As with most things, caffeine-containing foods should be taken in moderation. [Photo: Bigstock]

Caffeine – angel or devil?

23 July, 2012

Caffeine has been consumed by humans for thousands of years and is currently the most widely used psychoactive substance in the world.

Our response to caffeine is completely individualised. Some people seem to tolerate large quantities without adverse effects, while others are extremely sensitive to caffeine’s stimulant activity.

In general, low doses of caffeine, in the range of 20 to 200 mg, are well tolerated and associated with increased feelings of energy, alertness, and well-being, while doses above 200 mg are associated with the negative side effects of nervousness and anxiety.

Triggering the fight or flight response

Caffeine doesn’t contain calories, so it can’t provide energy in any meaningful sense. In fact, ingesting a lot of caffeine on a regular basis drains energy and elevates stress levels.

It stimulates the adrenal glands to produce a “fight or flight” response. To understand what happens when we keep our bodies in a constant state of emergency imagine that your adrenal glands are like a bank account.

Genetic factors and lifestyle determine how long you can continue to make repeated withdrawals against your energy reserves and still maintain good health. The adrenal glands produce more than 150 hormones including DHEA, testosterone, estrogen and cortisol.

Caffeine has been shown in numerous clinical studies to elevate the bloods levels of cortisol which in turn can compromise the immune system and interfere with the body’s ability to fight infection. In addition, caffeine lowers the brain’s “stress threshold.” Keep stoking your body with caffeine and eventually events, stressful or otherwise, which you would normally handle easily, can suddenly overwhelm you.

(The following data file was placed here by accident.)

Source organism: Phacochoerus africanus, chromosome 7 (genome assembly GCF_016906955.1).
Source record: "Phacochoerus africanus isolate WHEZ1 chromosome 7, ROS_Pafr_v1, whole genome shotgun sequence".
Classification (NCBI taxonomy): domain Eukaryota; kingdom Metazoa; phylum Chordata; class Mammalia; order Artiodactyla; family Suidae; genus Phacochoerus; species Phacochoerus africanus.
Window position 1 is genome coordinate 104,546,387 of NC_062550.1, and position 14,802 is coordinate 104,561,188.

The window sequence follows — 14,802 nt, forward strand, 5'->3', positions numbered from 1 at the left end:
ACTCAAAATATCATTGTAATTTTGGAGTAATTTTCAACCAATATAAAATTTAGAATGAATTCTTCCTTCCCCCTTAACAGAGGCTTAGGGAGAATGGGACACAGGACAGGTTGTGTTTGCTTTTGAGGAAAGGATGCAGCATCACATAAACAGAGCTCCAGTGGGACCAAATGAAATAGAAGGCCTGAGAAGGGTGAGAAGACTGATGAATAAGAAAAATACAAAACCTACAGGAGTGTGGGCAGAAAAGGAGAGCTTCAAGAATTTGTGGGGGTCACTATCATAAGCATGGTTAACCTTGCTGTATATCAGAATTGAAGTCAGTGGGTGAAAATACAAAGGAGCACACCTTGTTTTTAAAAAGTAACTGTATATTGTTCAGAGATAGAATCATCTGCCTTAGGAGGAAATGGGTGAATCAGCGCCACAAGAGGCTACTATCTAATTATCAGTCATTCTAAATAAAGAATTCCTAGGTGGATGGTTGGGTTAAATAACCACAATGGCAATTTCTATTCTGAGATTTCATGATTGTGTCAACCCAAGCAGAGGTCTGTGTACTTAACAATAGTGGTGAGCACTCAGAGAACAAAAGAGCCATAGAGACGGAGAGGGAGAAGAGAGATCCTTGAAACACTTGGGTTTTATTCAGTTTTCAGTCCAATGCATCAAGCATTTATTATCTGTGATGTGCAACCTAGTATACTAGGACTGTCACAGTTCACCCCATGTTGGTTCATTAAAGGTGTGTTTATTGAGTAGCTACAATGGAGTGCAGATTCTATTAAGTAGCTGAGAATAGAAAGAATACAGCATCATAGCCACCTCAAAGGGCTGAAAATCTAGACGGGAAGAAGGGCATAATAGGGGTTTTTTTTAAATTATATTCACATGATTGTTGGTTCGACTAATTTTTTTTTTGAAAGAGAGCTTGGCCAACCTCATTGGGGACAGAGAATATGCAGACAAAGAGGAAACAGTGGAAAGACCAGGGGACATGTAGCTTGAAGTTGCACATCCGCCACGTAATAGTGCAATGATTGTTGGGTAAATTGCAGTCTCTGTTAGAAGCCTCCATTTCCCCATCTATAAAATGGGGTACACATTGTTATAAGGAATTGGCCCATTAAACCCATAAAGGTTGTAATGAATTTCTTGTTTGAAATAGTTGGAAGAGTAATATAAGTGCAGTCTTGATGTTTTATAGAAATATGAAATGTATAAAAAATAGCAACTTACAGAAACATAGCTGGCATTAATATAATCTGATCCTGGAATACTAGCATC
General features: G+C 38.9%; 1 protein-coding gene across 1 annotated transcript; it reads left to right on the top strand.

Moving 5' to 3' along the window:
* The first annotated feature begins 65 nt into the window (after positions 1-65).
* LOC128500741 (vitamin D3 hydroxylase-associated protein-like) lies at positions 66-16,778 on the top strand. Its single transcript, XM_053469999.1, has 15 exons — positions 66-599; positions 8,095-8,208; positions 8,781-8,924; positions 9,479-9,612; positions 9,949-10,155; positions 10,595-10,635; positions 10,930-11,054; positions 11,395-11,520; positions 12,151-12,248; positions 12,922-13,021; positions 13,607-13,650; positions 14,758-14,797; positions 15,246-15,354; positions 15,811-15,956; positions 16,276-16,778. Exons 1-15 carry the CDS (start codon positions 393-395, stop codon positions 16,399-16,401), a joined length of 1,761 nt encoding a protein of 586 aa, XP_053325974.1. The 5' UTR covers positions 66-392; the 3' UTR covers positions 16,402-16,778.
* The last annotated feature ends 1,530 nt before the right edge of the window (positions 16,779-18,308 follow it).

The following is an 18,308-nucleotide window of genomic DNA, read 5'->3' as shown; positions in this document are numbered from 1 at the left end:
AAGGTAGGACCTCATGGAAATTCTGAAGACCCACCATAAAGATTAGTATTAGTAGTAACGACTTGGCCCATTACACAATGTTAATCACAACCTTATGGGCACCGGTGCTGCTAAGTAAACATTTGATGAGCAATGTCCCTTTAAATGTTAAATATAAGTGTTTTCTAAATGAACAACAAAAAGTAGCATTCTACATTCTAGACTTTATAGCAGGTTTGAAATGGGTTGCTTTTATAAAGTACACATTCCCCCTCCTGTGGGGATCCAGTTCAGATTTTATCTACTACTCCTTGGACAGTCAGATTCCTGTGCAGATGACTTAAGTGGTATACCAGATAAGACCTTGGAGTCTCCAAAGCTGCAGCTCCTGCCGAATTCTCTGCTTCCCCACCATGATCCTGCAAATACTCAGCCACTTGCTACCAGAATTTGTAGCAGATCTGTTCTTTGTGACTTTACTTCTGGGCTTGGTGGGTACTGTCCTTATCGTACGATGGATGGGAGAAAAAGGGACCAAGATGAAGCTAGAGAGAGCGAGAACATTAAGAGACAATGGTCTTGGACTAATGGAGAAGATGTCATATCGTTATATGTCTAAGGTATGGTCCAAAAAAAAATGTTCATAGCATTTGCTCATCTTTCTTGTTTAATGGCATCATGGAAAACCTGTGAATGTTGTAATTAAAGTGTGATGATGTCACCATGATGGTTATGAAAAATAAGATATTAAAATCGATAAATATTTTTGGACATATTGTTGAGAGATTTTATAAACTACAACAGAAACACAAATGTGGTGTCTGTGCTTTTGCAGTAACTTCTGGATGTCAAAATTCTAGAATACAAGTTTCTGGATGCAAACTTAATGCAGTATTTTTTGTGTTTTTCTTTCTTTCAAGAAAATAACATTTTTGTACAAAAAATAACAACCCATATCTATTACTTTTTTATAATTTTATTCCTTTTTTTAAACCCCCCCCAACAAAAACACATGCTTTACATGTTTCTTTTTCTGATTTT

If you’re one of those caffeine lovers who can go right to sleep after a double shot of espresso, its worth asking yourself why your adrenal glands have stopped responding they way they should.

A little bit of what you fancy

The occasional strong cup of coffee is not harmful. There is evidence that amongst older adults those with higher blood caffeine levels avoided the onset of Alzheimer’s disease by several years. Some scientists suggest this is due to a kind of antioxidant effect specific to caffeine. There is even some data to suggest that there or more cups of coffee a day could help protect against skin cancer – though it’s possible that other types of ‘antioxidant’ could do the job as well, if not better, without the adrenal jolt linked to caffeine.

Those risks of excess caffeine are as well documented as the benefits. Studies also show that daily consumption of caffeine in coffee, tea or soft drinks increases blood sugar levels for people with type-2 diabetes and may undermine efforts to control their disease. Over-reliance on the morning caffeine jolt may also mask a serious sleep problem that needs proper attention. Caffeine is also a diuretic and too much may leave you feeling dehydrated.

Evidence also exists to show that caffeine is physically and psychologically addictive. For some people, as little as 100mg of caffeine per day can create a physical dependence that would trigger withdrawal symptoms that include headaches, muscle pain and stiffness, lethargy, nausea, vomiting, depressed mood, and marked irritability. If you feel particularly low when you haven’t had your daily caffeine, that’s a good sign that you should consider cutting down.